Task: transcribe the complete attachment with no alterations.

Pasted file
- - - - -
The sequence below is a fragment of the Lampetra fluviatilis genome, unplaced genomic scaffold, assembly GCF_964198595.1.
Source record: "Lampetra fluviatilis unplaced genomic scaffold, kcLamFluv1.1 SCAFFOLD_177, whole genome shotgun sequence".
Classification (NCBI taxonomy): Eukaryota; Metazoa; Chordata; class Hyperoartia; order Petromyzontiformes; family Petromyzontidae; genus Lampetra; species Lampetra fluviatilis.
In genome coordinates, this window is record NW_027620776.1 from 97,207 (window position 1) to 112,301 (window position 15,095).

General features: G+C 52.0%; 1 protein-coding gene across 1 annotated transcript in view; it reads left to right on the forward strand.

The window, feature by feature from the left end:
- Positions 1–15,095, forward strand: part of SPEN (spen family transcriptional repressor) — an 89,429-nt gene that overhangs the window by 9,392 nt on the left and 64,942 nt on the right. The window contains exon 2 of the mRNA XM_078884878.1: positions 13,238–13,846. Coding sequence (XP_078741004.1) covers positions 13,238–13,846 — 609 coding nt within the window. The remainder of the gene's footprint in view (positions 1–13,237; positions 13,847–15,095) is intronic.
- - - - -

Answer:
The sequence below is a fragment of the Lampetra fluviatilis genome, unplaced genomic scaffold, assembly GCF_964198595.1.
Source record: "Lampetra fluviatilis unplaced genomic scaffold, kcLamFluv1.1 SCAFFOLD_177, whole genome shotgun sequence".
Classification (NCBI taxonomy): Eukaryota; Metazoa; Chordata; class Hyperoartia; order Petromyzontiformes; family Petromyzontidae; genus Lampetra; species Lampetra fluviatilis.
In genome coordinates, this window is record NW_027620776.1 from 97,207 (window position 1) to 112,301 (window position 15,095).

General features: G+C 52.0%; 1 protein-coding gene across 1 annotated transcript in view; it reads left to right on the forward strand.

The window, feature by feature from the left end:
- Positions 1–15,095, forward strand: part of SPEN (spen family transcriptional repressor) — an 89,429-nt gene that overhangs the window by 9,392 nt on the left and 64,942 nt on the right. The window contains exon 2 of the mRNA XM_078884878.1: positions 13,238–13,846. Coding sequence (XP_078741004.1) covers positions 13,238–13,846 — 609 coding nt within the window. The remainder of the gene's footprint in view (positions 1–13,237; positions 13,847–15,095) is intronic.